We don’t understand the long-term effects of this loss of diversity, just as we can’t accurately predict the ripple effects of a larger ecology losing a species to extinction.
Our planet is full of patterns, repeated at different scales. The twists and turns of a river flowing to the sea mirror the branching of a fig tree, just as whorls of a tornado or whirlpool can be seen in the spirals of a fern and a shell. This fractal nature, according to Bernard Geiger, who gathers together multidisciplinary fractal research on the website Fractal Institute, can be found in psychology, neurobiology, ecology, and chemistry. The universe itself has some physical fractal structures as well. Our ecosystems are full of tiny ecosystems and are part of larger planetary ecosystems. Carl Sagan even posits that inside one electron on our planet there could be an entire micro-universe that we can’t yet measure and that our entire universe could be enclosed in one electron of a larger universe.
It’s not surprising then that the ecosystems of our bodies show many of the same patterns as larger ecologies and that Western approaches have caused mirrored damage in both of these realms. We wipe out what we see as the “bad guys,” without anything close to a full understanding of the ecosystems, and we are surprised, shocked even, when we create collapse inside the system.
We’ve got our fair share of collapsed ecosystems—due to farming, burning, poisoning, paving, mining. And we’ve got our fair share of opportunists, too. The ecological trauma is not equally devastating to all. But what if we could introduce the equivalent of a transplant to these ecosystems, taking a swath of a healthy ecosystem and reintroducing it to spots we’ve decimated with agriculture or that have taken the brunt of the damage of flooding or fires?
I asked the ecologist Holly Jones about this possibility. Her focus is prairieland, and she told me about a restoration project in Illinois, where the prairie ecosystems have been torn down to build fields of corn, plants that bring money to communities that need it. Often, the land around the railroads was preserved, since the government didn’t allow development near the tracks. So, for one restoration project, the railroad company literally took patches of that land (rich ecosystems in tow) and used land movers to relocate those patches, in order to preserve them and restore nearby countryside. The patches took and transformed the new ecology (albeit costing $45,000 to move the half acre).
There isn’t a lot of research in the inoculation/transfer realm of restoration ecology, but there have been a few other relevant studies. As part of a student’s master’s degree work, ecologists in Canada experimented with inoculating alpine environments with biocrusts.
These combinations of lichens, bacteria, fungi, and bryophytes are essential to allowing alpine ecosystems to recover from trauma. In both greenhouse and field studies, inoculation increased soil surface nitrogen-fixation rates, an essential part of early succession. Although the results varied for different organisms, the inoculation helped most organisms establish themselves in new soil.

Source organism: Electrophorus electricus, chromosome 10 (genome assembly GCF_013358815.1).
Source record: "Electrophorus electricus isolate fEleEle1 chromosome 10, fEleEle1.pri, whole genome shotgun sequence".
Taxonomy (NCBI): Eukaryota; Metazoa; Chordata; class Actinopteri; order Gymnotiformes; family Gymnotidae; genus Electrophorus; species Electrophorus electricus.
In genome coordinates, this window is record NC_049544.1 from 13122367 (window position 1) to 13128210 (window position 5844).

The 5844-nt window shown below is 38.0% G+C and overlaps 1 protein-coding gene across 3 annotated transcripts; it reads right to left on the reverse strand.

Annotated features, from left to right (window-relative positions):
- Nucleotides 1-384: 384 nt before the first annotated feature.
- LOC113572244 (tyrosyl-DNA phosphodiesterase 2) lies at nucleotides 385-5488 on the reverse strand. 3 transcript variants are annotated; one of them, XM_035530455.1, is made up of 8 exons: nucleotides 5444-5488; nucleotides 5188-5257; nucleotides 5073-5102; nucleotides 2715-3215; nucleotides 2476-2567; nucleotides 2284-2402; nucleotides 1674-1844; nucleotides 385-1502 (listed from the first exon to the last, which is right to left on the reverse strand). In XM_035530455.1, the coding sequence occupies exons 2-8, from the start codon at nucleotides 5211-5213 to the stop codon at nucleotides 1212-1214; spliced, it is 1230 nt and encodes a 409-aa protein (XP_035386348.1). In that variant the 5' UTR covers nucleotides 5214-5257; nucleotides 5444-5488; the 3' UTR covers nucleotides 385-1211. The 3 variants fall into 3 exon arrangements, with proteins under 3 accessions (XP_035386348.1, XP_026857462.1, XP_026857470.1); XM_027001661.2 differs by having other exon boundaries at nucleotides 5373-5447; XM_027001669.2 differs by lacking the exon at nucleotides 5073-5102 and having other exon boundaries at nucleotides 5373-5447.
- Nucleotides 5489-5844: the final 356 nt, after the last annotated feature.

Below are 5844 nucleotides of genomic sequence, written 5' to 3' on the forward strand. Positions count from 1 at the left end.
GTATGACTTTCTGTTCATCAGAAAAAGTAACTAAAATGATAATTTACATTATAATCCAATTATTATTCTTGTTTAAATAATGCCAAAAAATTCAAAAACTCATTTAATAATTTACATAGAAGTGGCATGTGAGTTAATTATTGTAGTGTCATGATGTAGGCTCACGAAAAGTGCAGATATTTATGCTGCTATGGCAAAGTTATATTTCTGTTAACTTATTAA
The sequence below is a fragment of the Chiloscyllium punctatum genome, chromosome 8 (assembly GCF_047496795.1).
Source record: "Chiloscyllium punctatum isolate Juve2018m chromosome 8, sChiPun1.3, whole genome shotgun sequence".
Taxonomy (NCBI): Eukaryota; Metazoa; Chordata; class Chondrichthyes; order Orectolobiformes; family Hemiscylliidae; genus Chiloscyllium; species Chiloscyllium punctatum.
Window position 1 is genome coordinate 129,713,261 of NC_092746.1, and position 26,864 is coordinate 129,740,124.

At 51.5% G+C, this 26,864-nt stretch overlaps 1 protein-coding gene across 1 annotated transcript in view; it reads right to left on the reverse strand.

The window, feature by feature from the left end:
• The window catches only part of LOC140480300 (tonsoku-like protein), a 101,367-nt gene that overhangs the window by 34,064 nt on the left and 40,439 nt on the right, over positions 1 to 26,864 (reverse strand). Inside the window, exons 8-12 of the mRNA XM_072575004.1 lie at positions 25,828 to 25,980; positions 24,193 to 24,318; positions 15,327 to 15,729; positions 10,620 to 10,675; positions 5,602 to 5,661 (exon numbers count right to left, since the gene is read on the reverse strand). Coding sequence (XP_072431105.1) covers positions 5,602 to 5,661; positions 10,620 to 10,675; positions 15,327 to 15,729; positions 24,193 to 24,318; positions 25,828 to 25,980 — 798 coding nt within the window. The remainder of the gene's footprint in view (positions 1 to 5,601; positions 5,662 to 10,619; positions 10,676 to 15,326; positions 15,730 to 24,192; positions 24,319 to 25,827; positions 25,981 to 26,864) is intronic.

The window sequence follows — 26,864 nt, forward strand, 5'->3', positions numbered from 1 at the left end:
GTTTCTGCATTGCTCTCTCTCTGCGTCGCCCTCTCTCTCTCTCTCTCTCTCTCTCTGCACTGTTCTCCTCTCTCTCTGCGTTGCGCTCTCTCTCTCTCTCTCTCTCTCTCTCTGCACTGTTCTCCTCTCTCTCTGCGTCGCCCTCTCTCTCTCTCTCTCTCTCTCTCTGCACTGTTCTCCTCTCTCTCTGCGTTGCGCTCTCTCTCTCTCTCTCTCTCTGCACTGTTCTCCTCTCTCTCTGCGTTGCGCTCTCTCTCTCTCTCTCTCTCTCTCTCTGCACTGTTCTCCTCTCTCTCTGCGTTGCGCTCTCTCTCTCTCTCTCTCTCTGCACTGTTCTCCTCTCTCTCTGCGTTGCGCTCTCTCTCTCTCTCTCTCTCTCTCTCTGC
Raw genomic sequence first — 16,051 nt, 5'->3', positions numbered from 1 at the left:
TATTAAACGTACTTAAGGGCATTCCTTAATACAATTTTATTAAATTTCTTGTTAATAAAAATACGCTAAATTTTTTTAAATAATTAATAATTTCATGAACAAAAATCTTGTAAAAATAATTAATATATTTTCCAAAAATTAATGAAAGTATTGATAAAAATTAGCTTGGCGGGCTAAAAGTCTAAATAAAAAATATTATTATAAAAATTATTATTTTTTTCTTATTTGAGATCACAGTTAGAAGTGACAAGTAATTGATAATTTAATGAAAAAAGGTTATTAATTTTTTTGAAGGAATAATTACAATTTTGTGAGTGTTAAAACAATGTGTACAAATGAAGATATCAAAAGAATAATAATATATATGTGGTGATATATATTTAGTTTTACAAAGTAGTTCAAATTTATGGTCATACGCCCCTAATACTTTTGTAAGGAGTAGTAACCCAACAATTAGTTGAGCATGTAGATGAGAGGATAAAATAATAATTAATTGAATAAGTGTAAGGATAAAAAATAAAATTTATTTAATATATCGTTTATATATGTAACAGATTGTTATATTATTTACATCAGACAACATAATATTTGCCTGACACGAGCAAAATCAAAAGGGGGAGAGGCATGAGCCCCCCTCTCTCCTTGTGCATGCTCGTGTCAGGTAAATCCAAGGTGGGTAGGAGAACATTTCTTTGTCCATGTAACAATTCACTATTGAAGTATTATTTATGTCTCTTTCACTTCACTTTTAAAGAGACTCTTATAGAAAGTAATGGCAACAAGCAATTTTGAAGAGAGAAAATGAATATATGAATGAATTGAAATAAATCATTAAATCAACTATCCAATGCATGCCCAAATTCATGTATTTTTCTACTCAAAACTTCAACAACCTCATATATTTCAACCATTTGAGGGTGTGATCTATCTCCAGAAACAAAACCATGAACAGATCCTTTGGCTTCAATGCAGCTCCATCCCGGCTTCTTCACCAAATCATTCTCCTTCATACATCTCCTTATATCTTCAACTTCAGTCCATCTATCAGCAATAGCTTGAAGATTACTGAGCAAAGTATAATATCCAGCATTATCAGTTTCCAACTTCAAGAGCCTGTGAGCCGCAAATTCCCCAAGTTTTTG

And—addressing the need to transform fields that have been stripped by agriculture and abandoned—transferring even one centimeter thickness of soil from healthy ecosystems helps restore degraded farmland. The seeds, nutrients, and organisms in the soil jump start the ecosystem’s natural succession, so that the type of soil used (say grassland vs. tundra) determines the plants and organisms that will grow there.
As someone concerned about the devastation we are causing, it almost gives me a tranquility to think, If we humans are on our way out, what can we do to reverse as much of the damage as possible before we go? Can we make a few stabs at transfers like these and hope the meticulous order and design of niche ecology wins out? Do we throw seed bombs in all the empty lots in our cities? I discussed this with Jones. I wanted her to say we should infect our cities with all the swaths of nature we can collect. I wanted the metaphor to inform us of a strategy, to be the poetic mirror of our bodies. But, she said, focusing on conservation would be her first priority.
Conservation is the only method that preserves the relationships that have evolved to fill every ecosystem’s niche, and we will never understand the complexities of those relationships, nor be able to recreate them with any true likeness—the same as with our guts. But Jones acknowledged that every bit of effort on our way out would help. Yes, seed bombs. Yes, transplanting ecologies and reintroducing species.
Perhaps if it’s developed more, inoculation and transfers could become a quick and dirty way to do our best to copy nature. Sure, when you make a copy of a copy, the images tend to clump up and lose precision—a loss of information. Certain species may not make it through a transfer. And it may be easy to start the early stages of recovery, but building a prairie from scratch won’t bring back bison from thin air. But when our ecosystems have been stripped, we must begin to culture the vacuum in any way we can.